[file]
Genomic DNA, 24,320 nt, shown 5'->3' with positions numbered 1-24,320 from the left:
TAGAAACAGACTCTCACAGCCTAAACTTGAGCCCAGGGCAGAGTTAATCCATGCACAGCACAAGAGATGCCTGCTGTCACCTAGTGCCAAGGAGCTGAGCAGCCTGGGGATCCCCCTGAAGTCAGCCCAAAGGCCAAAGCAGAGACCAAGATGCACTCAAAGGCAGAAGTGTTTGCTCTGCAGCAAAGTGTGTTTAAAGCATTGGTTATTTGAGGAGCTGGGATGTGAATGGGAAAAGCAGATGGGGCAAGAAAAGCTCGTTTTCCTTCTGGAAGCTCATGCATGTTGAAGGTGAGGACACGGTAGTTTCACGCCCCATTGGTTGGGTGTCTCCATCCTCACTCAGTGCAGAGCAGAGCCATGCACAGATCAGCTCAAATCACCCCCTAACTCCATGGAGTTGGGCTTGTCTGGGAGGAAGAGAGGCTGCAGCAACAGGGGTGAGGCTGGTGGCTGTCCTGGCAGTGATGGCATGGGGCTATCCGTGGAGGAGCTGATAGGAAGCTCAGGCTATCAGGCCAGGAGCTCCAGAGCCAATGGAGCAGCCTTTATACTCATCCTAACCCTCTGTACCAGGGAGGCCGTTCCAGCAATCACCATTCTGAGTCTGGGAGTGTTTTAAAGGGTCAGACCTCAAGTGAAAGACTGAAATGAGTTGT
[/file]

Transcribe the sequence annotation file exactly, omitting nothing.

Genomic DNA, 24,320 nt, shown 5'->3' with positions numbered 1-24,320 from the left:
TAGAAACAGACTCTCACAGCCTAAACTTGAGCCCAGGGCAGAGTTAATCCATGCACAGCACAAGAGATGCCTGCTGTCACCTAGTGCCAAGGAGCTGAGCAGCCTGGGGATCCCCCTGAAGTCAGCCCAAAGGCCAAAGCAGAGACCAAGATGCACTCAAAGGCAGAAGTGTTTGCTCTGCAGCAAAGTGTGTTTAAAGCATTGGTTATTTGAGGAGCTGGGATGTGAATGGGAAAAGCAGATGGGGCAAGAAAAGCTCGTTTTCCTTCTGGAAGCTCATGCATGTTGAAGGTGAGGACACGGTAGTTTCACGCCCCATTGGTTGGGTGTCTCCATCCTCACTCAGTGCAGAGCAGAGCCATGCACAGATCAGCTCAAATCACCCCCTAACTCCATGGAGTTGGGCTTGTCTGGGAGGAAGAGAGGCTGCAGCAACAGGGGTGAGGCTGGTGGCTGTCCTGGCAGTGATGGCATGGGGCTATCCGTGGAGGAGCTGATAGGAAGCTCAGGCTATCAGGCCAGGAGCTCCAGAGCCAATGGAGCAGCCTTTATACTCATCCTAACCCTCTGTACCAGGGAGGCCGTTCCAGCAATCACCATTCTGAGTCTGGGAGTGTTTTAAAGGGTCAGACCTCAAGTGAAAGACTGAAATGAGTTGT